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“Long, tough hike.”
Review of Camino de Santiago

Camino de Santiago
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USD 1,033.67*
and up
8-Day Spain Tour: Northern Spain and Galicia from...
Certificate of Excellence
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Owner description: A network of paths leading to a church holding the remains of St. James (Santo Iago), the patron saint of Spain...
Reviewed 13 August 2011

I walked the Camino de Santiago in April 2011, with my partner and about a dozen friends & acquaintances from Australia. My partner organised the walk through Peregrine Travel in Brisbane. My partner researched the route, which started at Bilbao, then went through Burgos, Casteljeraz, Leon, Astorga, Rabanal, Molinaseca, Saria, Portomarin, Rua and on to Santiago de Compostela, about 500km in all, and it took us 12 days. Peregrine then used a local Spanish agency to confirm the hotels, arrange for a bus to carry the luggage, and obtain a guide. We planned to ride the bus part of the way, but walk long sections, including the entire last 100km, which is required if you want to collect your Pilgrim Certificate at the end of your journey.

Peregrine Travel was generally very reliable.

However, there were a few hiccups, because the Spanish Travel Agent which Peregrine dealt with apparently tried to cut costs here and there. Thus, Peregrine said we'd have a bus carrying the luggage from stop to stop, and if anyone got tired or didn't want to walk, they could ride in the bus with the bags for free. But the Spaniards used different local taxis or mini-busses to transport the bags each day, and there was either no room for us, or we had to pay extra to ride in them. I must add when Peregrine found out, they later apologised and reimbursed us some money - but it was a pain at the time. There were also some small problems with the Spaniards changing our chosen hotels. But our Spanish guide (Luis) was very good, and tried always to help us in every way possible. We all liked him.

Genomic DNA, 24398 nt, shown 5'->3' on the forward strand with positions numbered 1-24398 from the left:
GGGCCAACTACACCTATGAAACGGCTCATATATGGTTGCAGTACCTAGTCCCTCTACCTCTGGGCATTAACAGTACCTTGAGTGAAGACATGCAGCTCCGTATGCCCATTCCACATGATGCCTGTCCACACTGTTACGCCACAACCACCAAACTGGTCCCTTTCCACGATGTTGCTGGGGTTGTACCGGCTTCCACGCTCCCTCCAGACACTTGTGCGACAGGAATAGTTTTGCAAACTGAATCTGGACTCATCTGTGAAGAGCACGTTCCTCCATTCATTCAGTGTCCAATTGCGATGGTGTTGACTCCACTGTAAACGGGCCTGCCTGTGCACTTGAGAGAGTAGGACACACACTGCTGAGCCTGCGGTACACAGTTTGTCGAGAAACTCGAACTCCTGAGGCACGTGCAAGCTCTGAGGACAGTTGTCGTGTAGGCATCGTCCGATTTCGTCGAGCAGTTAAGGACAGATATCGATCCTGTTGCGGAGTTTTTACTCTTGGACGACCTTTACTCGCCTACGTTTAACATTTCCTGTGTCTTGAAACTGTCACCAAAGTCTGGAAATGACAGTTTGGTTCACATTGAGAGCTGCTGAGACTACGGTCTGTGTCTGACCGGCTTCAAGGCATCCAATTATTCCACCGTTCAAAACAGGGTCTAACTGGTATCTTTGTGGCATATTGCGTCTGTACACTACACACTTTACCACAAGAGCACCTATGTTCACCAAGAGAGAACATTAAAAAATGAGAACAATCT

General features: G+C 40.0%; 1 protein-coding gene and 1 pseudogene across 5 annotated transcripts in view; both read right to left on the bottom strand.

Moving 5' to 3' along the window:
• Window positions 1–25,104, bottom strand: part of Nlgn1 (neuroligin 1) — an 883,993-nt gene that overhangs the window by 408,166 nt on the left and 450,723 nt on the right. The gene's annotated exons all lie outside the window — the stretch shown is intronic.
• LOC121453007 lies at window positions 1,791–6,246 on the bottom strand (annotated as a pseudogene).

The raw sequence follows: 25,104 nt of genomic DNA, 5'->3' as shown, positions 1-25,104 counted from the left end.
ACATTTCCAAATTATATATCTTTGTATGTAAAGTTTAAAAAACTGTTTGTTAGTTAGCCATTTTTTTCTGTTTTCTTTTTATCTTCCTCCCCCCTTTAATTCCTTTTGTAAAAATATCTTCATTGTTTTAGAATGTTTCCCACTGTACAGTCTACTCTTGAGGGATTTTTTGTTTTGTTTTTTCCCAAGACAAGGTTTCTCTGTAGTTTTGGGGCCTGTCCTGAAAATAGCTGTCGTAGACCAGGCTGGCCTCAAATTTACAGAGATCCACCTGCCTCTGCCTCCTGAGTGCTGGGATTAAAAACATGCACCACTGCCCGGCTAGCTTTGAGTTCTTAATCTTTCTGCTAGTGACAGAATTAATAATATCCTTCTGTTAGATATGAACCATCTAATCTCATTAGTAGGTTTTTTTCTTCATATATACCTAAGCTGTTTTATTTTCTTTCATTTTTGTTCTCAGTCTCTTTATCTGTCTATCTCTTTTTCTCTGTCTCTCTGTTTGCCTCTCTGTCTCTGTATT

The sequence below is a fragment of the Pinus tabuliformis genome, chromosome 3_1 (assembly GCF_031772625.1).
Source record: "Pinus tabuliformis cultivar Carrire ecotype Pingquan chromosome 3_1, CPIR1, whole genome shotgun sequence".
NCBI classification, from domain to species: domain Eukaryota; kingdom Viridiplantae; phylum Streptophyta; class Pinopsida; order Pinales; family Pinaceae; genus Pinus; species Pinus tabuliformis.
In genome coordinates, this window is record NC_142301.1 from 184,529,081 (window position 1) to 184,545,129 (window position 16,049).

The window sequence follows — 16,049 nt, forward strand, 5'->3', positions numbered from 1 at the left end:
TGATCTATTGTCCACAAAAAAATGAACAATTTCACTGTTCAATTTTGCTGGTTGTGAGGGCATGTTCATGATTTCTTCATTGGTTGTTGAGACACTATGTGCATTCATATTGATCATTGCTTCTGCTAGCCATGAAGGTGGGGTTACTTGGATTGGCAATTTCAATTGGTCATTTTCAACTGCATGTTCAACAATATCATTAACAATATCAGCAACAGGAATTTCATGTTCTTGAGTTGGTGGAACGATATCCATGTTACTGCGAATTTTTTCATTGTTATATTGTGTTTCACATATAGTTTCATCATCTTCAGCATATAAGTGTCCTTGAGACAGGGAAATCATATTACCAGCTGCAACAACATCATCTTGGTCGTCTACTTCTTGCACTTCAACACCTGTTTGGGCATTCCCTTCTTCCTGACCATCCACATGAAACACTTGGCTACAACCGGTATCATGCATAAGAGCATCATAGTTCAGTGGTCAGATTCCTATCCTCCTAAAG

I have four important tips for you, if you consider walking the Camino de Santiago.
1) Do some walking training before you go - you should be able to walk at least 10-15km per day at home without a problem, or you'll never last the distance on the Camino.
2) Don't travel with friends who are keen walkers, unless you're also one. Keen walkers charge ahead and never look sideways, and if you stop to smell the flowers they will soon outdistance you and leave you all alone on the track. The horror for me was that I'd stop to take a photo or look at a site, and when I turned back to the trail they'd all be half a kilometer ahead, and I'd never catch up!
3) Get your gear together. You need to wear good boots and socks, and carry a good waterproof backpack with such items in it as a waterproof jacket in case of rain (some carry a folding umbrella), and your camera and wallet, and maps/guide books, and spare socks & undies, and some emergency food and a water bottle.
4) Some (much) of the trail is rough, so a walking pole is very handy. You can buy them in Spain for a few Euros.

ALSO, before you start the walk, make sure you have your CREDENCIAL (Pilgrim Passport). You get this at shops all over Spain, or from your hotel. Our guide Luis had purchased ours before we started. You enter your name and details and start date, then get it stamped at hotels and shops and restraurants in every town along your Camino, but you must especially get it stamped each day along the last 100km of the journey because it becomes proof you have comp[leted your walk over the last 100km when you reach Santiago and apply for your Pilgrim Certificate at the Pilgrim Office in Casa do Dean, near the junction between Rua Vilar and Rua Gelmirez, just near Santiago Cathedral. Without this proof, you cannot claim your Certificate

Your Pilgrim Certificate (and your Pilgrim Passport) are proud souvenirs of what will be quite an achievement after you're completed your Camino de Santiago.